Lightning produces injury from high voltage, heat production, and explosive shock waves. Direct injuries include cardiorespiratory arrest, cardiac arrhythmias, and neurologic abnormalities such as seizures, deafness, confusion, amnesia, blindness, and paralysis. The patient may suffer contusions from the shock wave or from opisthotonic muscle contractions. Chest pain and muscle aches are common. One or both tympanic membranes (TMs) rupture in more than 50% of victims. Cataracts are usually a delayed occurrence. Hematologic abnormalities including disseminated intravascular coagulation have been described. Fetal demise may occur.
Burns may result from vaporization of sweat or moist clothing, heating of clothing and metal objects such as climbing equipment, belt buckles or bra wiring, and direct effects of the strike. Linear burns and punctate burns are thermal burns. Feathering burns, also known as ferning or Lichtenberg figures, are not actual burns but likely represent superficial bruising. They are pathognomonic for lightning injury.
Diagnosis of lightning injury is straightforward when there is a thunderstorm, when there are witnesses to the strike, or when there are typical physical findings. Lightning on relatively sunny days (without thunder) striking a lone victim may produce a confusing picture. The scattering of clothing and belongings may mimic an assault. Side flashes from metal objects and wiring may produce indoor victims during storms.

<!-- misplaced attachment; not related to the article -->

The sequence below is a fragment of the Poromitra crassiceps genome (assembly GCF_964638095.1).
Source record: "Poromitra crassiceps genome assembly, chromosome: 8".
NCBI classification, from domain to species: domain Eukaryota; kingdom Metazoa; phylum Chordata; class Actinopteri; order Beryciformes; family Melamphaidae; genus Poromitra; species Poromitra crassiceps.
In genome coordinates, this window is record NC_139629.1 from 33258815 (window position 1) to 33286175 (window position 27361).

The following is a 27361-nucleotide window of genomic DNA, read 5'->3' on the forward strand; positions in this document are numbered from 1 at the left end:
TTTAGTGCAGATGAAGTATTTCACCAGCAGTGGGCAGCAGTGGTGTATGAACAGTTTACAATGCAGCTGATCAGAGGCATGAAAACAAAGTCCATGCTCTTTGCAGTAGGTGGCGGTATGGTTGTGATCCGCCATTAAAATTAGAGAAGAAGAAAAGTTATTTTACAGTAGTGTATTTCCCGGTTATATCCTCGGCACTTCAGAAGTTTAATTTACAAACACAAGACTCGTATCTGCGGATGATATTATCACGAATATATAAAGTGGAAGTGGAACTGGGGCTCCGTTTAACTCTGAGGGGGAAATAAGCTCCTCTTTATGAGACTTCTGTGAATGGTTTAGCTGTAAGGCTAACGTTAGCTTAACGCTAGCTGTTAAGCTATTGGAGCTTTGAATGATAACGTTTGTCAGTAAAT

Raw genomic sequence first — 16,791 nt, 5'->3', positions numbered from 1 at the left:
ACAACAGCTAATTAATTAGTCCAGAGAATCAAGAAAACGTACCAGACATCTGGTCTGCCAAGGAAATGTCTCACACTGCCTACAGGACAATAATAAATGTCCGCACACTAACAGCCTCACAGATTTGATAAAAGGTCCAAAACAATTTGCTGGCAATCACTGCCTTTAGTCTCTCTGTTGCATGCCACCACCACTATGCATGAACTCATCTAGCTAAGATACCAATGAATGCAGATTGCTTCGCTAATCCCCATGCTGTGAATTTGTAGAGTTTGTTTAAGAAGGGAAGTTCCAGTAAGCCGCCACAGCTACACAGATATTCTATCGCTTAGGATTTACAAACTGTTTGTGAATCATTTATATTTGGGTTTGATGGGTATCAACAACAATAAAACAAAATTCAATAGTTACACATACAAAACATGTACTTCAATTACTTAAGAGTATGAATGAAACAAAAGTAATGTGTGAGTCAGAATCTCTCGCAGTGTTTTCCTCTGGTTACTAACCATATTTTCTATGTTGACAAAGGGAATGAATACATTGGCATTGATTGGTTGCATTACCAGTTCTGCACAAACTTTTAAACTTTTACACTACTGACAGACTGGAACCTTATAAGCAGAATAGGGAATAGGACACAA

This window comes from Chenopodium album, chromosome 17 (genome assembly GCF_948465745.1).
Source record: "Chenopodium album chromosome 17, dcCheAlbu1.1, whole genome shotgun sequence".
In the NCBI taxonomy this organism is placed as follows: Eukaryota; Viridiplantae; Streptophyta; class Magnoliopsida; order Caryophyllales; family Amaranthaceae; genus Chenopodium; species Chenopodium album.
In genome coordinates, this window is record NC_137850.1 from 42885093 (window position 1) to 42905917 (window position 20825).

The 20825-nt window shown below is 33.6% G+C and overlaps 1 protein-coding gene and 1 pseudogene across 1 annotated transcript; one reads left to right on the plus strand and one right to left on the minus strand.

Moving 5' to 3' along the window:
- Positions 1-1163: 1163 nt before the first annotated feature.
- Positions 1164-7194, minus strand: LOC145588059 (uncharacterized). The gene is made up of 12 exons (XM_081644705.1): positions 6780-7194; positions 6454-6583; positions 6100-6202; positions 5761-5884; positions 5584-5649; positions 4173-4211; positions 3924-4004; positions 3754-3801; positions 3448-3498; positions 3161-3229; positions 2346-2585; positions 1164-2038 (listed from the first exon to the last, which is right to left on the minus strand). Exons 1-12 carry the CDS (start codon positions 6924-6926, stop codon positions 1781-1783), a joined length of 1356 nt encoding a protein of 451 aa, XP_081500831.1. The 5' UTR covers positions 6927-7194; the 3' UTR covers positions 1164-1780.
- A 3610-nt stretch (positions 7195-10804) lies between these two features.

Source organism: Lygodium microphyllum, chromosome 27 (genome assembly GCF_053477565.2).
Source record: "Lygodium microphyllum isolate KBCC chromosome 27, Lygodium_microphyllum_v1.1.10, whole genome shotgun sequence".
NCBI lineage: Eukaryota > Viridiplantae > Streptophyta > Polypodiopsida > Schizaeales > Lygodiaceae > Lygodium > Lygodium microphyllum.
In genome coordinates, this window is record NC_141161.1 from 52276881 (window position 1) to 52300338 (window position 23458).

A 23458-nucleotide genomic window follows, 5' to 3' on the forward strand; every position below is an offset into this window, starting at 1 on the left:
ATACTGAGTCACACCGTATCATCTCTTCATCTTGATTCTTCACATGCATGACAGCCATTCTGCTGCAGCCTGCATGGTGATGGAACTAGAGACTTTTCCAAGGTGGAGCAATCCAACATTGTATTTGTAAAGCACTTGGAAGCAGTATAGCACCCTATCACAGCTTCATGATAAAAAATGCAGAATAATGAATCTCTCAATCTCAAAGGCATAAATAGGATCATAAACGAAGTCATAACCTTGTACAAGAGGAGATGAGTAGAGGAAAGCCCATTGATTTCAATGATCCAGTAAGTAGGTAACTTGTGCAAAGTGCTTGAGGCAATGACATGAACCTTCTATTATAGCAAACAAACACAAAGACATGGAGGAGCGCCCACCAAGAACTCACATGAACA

Linear Lightning Burns. Linear burns from lightning are due to thermal effects. (Photo contributor: William Barsan, MD.)
Linear Lightning Burns. Linear lightning burns along the leg and foot of a strike victim. (Photo contributor: Sheryl Olson, RN, BSN, CCRN.)
Punctate Lightning Burns. Punctate burns due to lightning are partial- or full-thickness thermal burns that range from a few millimeters to a centimeter in diameter. They are multiple and closely spaced. (Photo contributor: Arthur Kahn, MD.)
Management and Disposition
Care begins with the ABCs (airway, breathing, circulation). In the ED, a thorough history and physical examination should be performed to identify associated injuries. Asymptomatic patients, including those with feathering, who have a normal ECG may be observed for several hours and discharged with referral to neurology, ophthalmology, and otorhinolaryngology because delayed sequelae are common. Patients with mild injuries should be admitted for neurologic and cardiovascular monitoring, with specialty consultation as needed. Patients with significant injuries should be admitted to a referral hospital with a full range of specialty services.
The amount of damage to the exterior of the body does not predict the amount of internal injury.
Since lightning most commonly produces cardiac standstill by means of massive direct current countershock, prompt spontaneous return of normal ...